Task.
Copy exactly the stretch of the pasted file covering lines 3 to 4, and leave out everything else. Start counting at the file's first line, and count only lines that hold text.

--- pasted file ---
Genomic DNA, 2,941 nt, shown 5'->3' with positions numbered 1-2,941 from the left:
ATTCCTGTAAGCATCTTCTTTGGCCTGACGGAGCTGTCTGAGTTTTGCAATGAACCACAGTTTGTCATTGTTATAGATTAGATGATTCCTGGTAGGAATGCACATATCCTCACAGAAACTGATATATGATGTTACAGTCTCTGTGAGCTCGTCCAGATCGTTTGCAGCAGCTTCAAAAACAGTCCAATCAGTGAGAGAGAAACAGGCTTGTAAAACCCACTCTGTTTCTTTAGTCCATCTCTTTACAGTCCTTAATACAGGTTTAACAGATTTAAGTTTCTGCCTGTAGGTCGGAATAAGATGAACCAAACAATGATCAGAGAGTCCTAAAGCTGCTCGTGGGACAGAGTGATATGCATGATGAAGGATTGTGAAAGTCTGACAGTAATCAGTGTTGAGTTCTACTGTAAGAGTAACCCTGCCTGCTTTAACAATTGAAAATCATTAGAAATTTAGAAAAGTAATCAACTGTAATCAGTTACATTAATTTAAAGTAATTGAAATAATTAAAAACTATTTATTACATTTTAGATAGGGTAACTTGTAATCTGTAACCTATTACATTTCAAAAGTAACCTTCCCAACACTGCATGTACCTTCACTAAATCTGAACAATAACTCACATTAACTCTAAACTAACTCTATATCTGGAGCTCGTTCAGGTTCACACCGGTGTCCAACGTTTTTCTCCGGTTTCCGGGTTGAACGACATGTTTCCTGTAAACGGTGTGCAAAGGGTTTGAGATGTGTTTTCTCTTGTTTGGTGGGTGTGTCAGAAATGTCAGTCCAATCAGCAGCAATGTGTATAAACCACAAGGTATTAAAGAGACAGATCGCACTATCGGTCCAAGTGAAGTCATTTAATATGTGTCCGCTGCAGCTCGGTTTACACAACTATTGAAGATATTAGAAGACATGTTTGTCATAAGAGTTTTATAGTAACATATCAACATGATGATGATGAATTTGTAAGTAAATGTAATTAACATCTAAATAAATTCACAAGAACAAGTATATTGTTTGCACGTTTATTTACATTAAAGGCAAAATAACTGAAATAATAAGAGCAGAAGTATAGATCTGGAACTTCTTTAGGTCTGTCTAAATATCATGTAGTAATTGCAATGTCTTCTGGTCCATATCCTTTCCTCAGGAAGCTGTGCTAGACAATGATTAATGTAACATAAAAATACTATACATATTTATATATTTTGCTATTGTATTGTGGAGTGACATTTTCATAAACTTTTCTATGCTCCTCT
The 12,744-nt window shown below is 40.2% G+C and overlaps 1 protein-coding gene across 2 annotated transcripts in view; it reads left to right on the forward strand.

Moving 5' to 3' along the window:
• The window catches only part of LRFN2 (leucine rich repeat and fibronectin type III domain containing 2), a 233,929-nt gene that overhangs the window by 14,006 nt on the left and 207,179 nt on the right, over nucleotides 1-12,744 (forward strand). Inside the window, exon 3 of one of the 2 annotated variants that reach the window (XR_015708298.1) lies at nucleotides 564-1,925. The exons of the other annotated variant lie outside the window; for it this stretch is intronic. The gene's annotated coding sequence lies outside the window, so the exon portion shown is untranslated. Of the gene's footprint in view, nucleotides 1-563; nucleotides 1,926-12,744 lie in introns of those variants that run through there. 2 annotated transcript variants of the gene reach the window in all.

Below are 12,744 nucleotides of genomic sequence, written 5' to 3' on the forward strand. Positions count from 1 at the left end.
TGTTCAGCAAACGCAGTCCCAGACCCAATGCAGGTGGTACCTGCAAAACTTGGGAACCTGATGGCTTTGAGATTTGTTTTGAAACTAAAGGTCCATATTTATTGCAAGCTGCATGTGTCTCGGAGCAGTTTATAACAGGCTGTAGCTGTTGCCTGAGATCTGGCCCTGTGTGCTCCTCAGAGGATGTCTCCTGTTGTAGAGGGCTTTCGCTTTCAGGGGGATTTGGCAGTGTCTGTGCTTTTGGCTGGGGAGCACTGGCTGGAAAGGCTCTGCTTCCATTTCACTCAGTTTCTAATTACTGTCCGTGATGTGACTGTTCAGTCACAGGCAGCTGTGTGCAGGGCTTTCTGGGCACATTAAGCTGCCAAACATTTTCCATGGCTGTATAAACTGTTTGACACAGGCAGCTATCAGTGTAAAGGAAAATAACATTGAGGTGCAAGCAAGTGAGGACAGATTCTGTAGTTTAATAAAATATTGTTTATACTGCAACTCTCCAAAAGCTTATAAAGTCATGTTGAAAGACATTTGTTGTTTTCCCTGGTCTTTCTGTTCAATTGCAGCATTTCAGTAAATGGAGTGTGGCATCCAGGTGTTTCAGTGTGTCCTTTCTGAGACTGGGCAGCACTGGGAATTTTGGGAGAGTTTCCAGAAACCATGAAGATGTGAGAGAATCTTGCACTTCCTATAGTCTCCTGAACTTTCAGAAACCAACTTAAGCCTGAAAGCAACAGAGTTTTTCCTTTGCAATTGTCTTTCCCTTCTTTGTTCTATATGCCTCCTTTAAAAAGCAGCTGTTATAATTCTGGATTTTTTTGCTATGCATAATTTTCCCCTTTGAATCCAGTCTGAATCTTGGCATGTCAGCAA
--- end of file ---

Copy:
The 12,744-nt window shown below is 40.2% G+C and overlaps 1 protein-coding gene across 2 annotated transcripts in view; it reads left to right on the forward strand.

Moving 5' to 3' along the window: